Saying magistrates can be squeezed politically, a House panel voted Wednesday to all but strip city councils of their ability to fire them.
The legislation would leave in place the practice of council members hiring people to preside over city courts. These courts normally handle minor criminal and traffic violations.
But it would prohibit removal “without cause.” Instead, these judges would have to stand for reelection every four years on a retain-or-reject system similar to what is used for the Supreme Court, Court of Appeals and superior court judges in the largest counties.
Rep. John Kavanagh, R-Fountain Hills, said that is preferable to judges having to worry that they won’t get a new appointment if they tick off a majority of the city council.
“Three members don’t like a judge, ‘they messed with my nephew,’ did not bring in enough revenue, there can be all sorts of petty reasons that three people can put together and then just say, ‘We don’t want this person any more,’ ” he said.
“It happens,” Kavanagh told members of the House Judiciary Committee. “Not that much, but it happens.”
But Kavanagh cited no examples of city judges not being rehired because of political or other reasons.
HB 2043 drew opposition from lobbyists for cities and towns around the state, including Tucson, Gilbert, Maricopa, Chandler and Peoria who questioned the need for such a change. Even. Rep. Walter Blackman, R-Snowflake, who voted for the measure Wednesday, said he’s not sure the city court system is broken and in need of the fix that Kavanagh is proposing.
And Doug Cole who lobbies for Paradise Valley, said the legislation would create special problems in towns like his, where none of the magistrates are paid.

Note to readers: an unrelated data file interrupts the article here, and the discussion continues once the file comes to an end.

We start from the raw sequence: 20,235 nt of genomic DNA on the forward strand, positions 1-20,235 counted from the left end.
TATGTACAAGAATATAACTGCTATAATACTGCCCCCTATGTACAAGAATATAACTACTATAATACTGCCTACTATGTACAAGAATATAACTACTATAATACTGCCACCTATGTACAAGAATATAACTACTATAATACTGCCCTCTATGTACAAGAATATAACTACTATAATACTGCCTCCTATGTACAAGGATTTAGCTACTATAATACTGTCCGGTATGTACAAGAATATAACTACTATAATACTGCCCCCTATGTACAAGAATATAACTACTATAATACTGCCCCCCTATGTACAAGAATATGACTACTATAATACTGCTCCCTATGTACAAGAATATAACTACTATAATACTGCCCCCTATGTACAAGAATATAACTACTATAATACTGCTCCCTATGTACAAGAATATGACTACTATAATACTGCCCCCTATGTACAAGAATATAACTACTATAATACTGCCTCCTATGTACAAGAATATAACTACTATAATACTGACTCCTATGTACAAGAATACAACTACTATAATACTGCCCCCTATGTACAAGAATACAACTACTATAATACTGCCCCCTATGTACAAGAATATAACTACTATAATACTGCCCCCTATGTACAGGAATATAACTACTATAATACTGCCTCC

“We have to go out and recruit these volunteers,” he said. “And then to say, ‘Now you’ve got to put yourself up for election and run a retention election,’ we feel that’s going to be more of an impediment to get these people to spend their valuable time volunteering on a municipal court.”
Rep. Bret Roberts, R-Maricopa, questioned why anyone would volunteer. But Cole said that the State Bar of Arizona, which regulates lawyers, encourages them to do a certain amount of free work.
“It’s good for legal resumes to say that you have done this,” Cole said.
A more practical question is how voters would know who to support.
In the system for the courts that have this retain-or-reject process, the Commission on Judicial Review asks people who appear in front of each judge to rate their performance. That includes attorneys, litigants and even staffers.
Based on that, the commission publishes recommendations ahead of elections.
Kavanagh’s bill sets up no parallel evaluation process for city judges. But Rep. John Allen, R-Scottsdale, does not see that as a problem, saying magistrates are “community judges,” just the same as justices of the peace who are directly elected.
“Communities can get an opinion about a judge without having someone from the state come in and tell them what to think,” he said, though Allen conceded that might not be as true in larger cities.
Rep. Kristen Engel, D-Tucson, said she understands Kavanagh’s desire to protect judges from having to worry that their future employment is dependent on keeping a majority of the city council happy. But she said there’s another side to all that.
“What this bill would do is it would subject municipal judges to potentially another type of tyranny,” Engel said. “That’s the tyranny of kind-of targeted efforts to maybe remove them by a very few people who may have received a traffic ticket that they do not like.”
One thing the bill does not address is what happens in some smaller communities where the city council, in an effort to save money, names the elected justice of the peace to also be the city magistrate.
That creates a situation where that person both has to run for his or her own reelection against someone else but simultaneously – and elsewhere on the ballot – must campaign to be retained as the city judge. And that also creates the possibility that the person wins one election and loses the other.
The 6-4 party-line vote in the Republican-controlled committee sends the measure to the House Elections Committee which must also approve it to get it to the full House.